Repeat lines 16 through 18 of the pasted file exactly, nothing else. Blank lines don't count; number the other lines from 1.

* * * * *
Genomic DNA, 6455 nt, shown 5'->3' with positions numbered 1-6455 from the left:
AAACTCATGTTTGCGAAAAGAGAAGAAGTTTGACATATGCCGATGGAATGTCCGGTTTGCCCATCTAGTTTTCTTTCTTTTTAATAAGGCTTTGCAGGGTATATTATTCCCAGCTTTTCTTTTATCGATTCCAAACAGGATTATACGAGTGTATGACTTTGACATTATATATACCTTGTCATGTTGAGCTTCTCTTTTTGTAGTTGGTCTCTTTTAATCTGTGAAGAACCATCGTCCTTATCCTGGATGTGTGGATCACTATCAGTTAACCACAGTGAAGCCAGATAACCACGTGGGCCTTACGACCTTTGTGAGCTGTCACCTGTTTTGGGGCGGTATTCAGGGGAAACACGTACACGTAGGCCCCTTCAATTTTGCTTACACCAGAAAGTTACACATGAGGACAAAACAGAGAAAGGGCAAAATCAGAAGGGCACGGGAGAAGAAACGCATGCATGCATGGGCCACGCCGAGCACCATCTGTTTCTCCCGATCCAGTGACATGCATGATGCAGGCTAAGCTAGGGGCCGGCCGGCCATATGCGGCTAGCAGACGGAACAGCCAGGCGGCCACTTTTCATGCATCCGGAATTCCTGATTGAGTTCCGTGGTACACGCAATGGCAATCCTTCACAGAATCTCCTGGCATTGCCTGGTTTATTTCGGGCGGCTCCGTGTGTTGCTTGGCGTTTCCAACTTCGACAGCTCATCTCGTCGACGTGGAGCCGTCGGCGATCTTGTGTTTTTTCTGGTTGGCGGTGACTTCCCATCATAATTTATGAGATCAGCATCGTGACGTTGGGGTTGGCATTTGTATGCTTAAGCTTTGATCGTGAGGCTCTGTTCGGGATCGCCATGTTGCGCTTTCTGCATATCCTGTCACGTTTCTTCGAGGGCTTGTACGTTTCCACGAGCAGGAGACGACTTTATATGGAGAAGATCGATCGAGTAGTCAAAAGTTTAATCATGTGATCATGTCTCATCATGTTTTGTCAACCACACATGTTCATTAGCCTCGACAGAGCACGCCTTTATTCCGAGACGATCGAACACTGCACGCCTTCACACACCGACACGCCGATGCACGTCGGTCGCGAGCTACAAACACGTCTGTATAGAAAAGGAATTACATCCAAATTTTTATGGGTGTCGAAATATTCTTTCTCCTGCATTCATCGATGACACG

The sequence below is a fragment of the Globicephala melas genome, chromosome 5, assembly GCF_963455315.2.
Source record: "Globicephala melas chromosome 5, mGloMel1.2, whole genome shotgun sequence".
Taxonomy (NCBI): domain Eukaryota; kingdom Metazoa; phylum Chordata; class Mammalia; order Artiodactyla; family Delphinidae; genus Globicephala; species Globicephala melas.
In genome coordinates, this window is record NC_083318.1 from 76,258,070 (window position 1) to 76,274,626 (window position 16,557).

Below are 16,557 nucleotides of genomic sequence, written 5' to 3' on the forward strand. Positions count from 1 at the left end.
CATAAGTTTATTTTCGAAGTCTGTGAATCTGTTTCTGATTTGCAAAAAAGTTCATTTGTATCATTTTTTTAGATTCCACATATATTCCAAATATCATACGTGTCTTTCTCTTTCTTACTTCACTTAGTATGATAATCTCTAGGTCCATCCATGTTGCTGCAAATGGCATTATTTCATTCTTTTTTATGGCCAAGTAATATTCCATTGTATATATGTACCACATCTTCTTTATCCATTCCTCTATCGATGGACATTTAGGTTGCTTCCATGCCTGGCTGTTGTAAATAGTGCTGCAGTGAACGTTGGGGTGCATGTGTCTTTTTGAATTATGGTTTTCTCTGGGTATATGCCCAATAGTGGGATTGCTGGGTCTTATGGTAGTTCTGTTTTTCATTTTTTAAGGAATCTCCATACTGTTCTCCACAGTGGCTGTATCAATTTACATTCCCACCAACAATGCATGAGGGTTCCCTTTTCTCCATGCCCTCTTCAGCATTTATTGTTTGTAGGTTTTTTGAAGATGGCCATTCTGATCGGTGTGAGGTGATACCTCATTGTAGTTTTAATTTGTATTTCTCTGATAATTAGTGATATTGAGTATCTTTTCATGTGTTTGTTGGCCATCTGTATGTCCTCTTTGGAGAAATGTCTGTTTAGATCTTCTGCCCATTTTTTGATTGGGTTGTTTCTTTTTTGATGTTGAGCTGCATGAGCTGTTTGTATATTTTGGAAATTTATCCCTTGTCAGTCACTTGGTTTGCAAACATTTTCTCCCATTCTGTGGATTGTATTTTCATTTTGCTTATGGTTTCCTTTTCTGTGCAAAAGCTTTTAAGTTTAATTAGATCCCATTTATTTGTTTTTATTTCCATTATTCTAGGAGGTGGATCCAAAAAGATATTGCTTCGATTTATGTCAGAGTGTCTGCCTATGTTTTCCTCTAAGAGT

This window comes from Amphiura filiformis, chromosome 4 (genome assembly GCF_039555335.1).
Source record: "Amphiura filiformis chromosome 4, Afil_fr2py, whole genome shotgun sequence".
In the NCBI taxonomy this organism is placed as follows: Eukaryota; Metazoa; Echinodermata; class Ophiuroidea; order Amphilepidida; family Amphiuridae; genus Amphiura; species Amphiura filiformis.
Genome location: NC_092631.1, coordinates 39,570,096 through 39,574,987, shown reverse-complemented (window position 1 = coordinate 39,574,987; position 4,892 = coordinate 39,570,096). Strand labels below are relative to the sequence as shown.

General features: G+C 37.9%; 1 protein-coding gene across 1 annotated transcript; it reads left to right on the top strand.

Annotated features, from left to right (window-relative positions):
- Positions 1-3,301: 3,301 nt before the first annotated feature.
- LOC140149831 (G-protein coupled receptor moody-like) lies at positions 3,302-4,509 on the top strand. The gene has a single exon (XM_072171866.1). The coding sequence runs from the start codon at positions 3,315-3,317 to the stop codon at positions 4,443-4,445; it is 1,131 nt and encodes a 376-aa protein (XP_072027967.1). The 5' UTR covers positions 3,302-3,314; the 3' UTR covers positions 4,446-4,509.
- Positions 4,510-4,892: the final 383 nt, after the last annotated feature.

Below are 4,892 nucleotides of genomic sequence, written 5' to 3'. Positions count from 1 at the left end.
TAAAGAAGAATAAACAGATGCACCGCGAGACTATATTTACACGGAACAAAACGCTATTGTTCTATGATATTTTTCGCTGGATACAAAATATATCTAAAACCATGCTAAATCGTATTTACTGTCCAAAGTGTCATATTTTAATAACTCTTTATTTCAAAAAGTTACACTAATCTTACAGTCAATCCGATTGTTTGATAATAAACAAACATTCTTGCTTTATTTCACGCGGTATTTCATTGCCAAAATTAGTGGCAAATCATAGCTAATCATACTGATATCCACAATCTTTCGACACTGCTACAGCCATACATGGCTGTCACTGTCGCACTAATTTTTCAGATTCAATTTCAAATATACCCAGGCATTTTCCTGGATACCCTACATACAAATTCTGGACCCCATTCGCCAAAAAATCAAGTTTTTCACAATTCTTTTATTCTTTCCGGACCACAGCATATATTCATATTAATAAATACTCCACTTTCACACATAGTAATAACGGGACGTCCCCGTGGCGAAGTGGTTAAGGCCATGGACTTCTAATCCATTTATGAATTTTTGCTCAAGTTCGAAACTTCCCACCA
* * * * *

- LOC140149831 (G-protein coupled receptor moody-like) lies at positions 3,302-4,509 on the top strand. The gene has a single exon (XM_072171866.1). The coding sequence runs from the start codon at positions 3,315-3,317 to the stop codon at positions 4,443-4,445; it is 1,131 nt and encodes a 376-aa protein (XP_072027967.1). The 5' UTR covers positions 3,302-3,314; the 3' UTR covers positions 4,446-4,509.
- Positions 4,510-4,892: the final 383 nt, after the last annotated feature.

Below are 4,892 nucleotides of genomic sequence, written 5' to 3'. Positions count from 1 at the left end.